Tutorial Tuesday with a Twist

Is it Thanksgiving, or Giving Thanks?

This year, Thanksgiving has a completely different meaning for most of us. Here in Canada, our celebrations at Thanksgiving are always much less exuberant than those of our neighbours to the south (and six weeks earlier). Even so, we had to make some accommodations to the times we’re living in. When this year began, I imagined our Thanksgiving to include my elderly parents, my sister and brother, our daughter and son-in-law and the three of us, all around the table with a big turkey in the centre. Instead, it was the three of us, our daughter and son-in-law and the world’s smallest turkey. But it was how it had to be. With the whole of the United States heading into their 4-day (or is it a week now?) Thanksgiving extravaganza at the same time that the weather has pushed people indoors AND a rapid increase in COVID spread has begun, it looks like the perfect storm to this observer. So I’d like to take a few moments to encourage everyone to think about the real meaning of “thanksgiving”.

Every one of us, no matter where we are or what’s happening in our lives, has something to be thankful for this year. Some of us have big things – graduations, weddings, promotions, new homes, new family members. Some of us have small things – a new friend, a better job (or any job!), learning a new skill, time for DIY projects, finding something long thought to be lost forever. But all of us have SOMETHING. An attitude of gratitude starts with recognizing that, and what better time to start making that shift than at Thanksgiving?

I know people are tired of restrictions and want life to be the way it was before. There’s a lot of temptation to just say to heck with it… I’m out! But the thing about this situation is that we have lots of examples of how short-term sacrifice bears long-term benefit. The Spanish Flu pandemic is one example. Far more people died in those two years than we could possibly imagine, but the ones who survived have allowed US to exist! They too hated the restrictions placed on them – much harsher than the ones we’re faced with, to be honest. But in the end, they did what needed to be done. World War 11 gives us another strong model of personal privation that ultimately kept the world spinning. Just like this crisis, the effects were stronger and lasted longer in some areas than others. I think they had it far worse than we do… compulsory identification of all citizens and aliens, food and gasoline rationing, blackouts, restricted travel, internment camps and conscription all came into being. And for the most part, people did what needed doing without much resistance. But they didn’t have many of the amenities we take for granted. The internet for example! With it we can not only stay in contact with each other, but we can SEE each other without being in the same place. Imagine how a farm family in 1944 would have loved the opportunity to visit with neighbours without even leaving home! We have unlimited options for amusement right in our own homes, while they had to shelter in place in the dark every night. We have easy access to whatever food choices we might make, and can have it brought right to the door; no thought of “this is all the hamburger we have for the month”. We have an international army of scientists working flat out to understand how COVID works, how to treat it better, how to save lives and to develop vaccines so that NEXT year, we’ll have a real reason to be thankful as we gather with the people we love. We’re really very lucky, but we don’t appreciate it when we focus on what we’re giving up.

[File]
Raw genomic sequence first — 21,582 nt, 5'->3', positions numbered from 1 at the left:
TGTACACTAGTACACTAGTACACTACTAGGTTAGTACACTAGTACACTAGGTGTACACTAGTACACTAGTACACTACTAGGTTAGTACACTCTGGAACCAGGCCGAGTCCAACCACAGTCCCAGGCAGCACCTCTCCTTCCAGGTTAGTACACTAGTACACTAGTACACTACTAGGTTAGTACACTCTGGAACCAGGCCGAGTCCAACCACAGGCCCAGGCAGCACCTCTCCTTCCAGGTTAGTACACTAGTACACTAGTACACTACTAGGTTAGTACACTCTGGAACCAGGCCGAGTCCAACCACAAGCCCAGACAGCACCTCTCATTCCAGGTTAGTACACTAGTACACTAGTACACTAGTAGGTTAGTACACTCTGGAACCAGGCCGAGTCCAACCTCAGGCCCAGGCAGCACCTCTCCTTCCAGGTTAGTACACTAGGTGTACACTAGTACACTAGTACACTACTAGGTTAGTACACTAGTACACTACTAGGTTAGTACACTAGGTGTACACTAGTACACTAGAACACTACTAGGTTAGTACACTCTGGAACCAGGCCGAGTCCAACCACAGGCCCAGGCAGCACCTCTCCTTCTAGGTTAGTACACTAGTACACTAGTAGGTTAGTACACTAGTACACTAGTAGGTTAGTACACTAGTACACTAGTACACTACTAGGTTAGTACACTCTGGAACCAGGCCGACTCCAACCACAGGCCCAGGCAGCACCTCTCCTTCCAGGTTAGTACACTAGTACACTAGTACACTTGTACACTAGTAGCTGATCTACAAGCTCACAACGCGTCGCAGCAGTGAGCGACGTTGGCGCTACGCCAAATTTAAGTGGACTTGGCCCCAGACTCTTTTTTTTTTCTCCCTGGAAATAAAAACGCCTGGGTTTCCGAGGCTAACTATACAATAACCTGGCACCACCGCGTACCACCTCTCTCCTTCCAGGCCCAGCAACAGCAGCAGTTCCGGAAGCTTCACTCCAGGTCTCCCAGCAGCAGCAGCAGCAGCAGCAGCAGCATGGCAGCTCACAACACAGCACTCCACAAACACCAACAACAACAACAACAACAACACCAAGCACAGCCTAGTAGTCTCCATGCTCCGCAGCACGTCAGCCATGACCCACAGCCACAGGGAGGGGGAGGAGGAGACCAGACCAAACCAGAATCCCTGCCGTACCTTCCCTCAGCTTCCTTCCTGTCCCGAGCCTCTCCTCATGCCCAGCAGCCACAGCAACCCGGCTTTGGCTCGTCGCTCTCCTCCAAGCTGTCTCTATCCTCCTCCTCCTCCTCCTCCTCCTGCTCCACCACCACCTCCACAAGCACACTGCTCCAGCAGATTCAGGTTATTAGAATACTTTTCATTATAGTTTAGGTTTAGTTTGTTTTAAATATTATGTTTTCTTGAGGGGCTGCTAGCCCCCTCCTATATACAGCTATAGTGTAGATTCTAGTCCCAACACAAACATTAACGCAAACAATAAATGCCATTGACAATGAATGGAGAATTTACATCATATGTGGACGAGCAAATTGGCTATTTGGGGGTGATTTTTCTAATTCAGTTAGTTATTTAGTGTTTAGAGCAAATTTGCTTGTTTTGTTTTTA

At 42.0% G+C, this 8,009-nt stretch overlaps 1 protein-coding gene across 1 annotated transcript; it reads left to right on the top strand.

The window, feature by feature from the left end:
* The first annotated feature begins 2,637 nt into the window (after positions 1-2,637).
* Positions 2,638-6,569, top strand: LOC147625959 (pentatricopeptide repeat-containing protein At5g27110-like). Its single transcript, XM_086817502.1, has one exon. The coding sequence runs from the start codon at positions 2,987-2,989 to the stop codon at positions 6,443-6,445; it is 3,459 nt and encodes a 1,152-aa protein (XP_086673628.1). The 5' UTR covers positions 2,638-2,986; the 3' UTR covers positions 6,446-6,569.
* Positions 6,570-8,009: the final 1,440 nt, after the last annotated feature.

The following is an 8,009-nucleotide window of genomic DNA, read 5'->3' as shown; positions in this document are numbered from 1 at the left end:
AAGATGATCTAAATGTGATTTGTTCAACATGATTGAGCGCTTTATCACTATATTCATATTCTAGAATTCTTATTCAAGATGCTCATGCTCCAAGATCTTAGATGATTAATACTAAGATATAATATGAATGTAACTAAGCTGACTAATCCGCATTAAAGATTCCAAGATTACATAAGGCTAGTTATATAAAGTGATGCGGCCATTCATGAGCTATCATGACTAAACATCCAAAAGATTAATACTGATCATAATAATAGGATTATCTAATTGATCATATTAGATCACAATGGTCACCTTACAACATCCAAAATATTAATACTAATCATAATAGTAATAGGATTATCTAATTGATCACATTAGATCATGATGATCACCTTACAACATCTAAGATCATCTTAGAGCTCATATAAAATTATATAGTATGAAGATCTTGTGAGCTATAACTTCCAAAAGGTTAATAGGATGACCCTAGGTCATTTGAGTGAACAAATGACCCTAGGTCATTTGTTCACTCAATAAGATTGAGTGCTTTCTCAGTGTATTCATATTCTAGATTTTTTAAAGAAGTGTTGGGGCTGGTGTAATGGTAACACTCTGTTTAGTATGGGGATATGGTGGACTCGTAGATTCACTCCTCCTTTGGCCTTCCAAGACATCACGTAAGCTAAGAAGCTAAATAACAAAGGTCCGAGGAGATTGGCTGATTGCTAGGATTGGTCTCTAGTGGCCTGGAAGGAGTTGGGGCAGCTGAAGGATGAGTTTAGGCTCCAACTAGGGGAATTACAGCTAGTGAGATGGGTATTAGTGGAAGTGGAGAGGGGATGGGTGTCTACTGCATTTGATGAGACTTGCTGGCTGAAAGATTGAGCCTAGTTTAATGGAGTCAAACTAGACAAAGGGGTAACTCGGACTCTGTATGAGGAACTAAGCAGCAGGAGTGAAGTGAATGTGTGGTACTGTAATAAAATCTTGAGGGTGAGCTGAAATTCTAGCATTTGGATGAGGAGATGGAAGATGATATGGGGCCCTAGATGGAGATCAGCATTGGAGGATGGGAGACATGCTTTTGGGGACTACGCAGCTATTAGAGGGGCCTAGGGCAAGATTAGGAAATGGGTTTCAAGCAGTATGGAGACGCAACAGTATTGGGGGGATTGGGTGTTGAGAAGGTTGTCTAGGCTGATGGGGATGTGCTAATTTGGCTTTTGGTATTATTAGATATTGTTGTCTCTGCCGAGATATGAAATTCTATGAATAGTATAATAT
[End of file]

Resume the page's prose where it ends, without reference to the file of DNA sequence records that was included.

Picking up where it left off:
So what does this have to do with scrapbooking, you ask. Everything! Scrapbooks record the significant people and events in our lives so we can remember them later. The good parts… and if you’re “real”, the bad too.  My challenge to each of you is to take a few minutes just to think about what – and who – you really need in your life. Why are your choices important to you? What are you prepared to do to keep them? What do you have to celebrate in 2020? What makes it worth celebrating? And to finish up, are you ready to be thankful for what you already have? I am. I hope you are too.

 

Comments

  1. Suzanne Gmirek says

    Perfect words… thanks!

  2. Bravo! Brava!
    Great blog. I agree 100% !!!

    Let’s stop whining and give thanks for all we DO have!

    Happy Thanksgiving to all!
    Whether you’ve celebrated already, will do so soon, are skipping it this year, or
    you’re in a place that doesn’t celebrate it; we all have something to be thankful for!

    -Marla

  3. Can I love this a million times?!?!!!!! My sentiments exactly! So much to be thankful for!

    ~ erin

  4. Such true words. I have to say I’m discouraged my fellow citizens failure to rise to the occasion, to put their personal wants on hold for what in the course of a lifetime will be only a small period of time. This Thanksgiving will be only the 2 of us but we will be thankful for our health, our ability to safely shelter which is critical since my DH is on immuno-suppressant drugs, and the fact that we have food and shelter during this difficult time. We’ll spend some time Zoom meeting with those far away, grateful that we can see their faces and hear their voices. We’ll be saying prayers for the friends, their family members and friends who are stricken with this terrible virus.

  5. Thank you so much for this, Jan! There is so much selfishness; everything is “me” or “I.”

    It’s just going to my family of 3, when it’s usually anywhere from 8 to 20. We all have much to be thankful for.

  6. Thank you for this lovely reminder!

  7. Thanks , Jan. Be well. Let’s hope everyone can control themselves this holiday season and think about the bigger picture.
    aloha,
    glee

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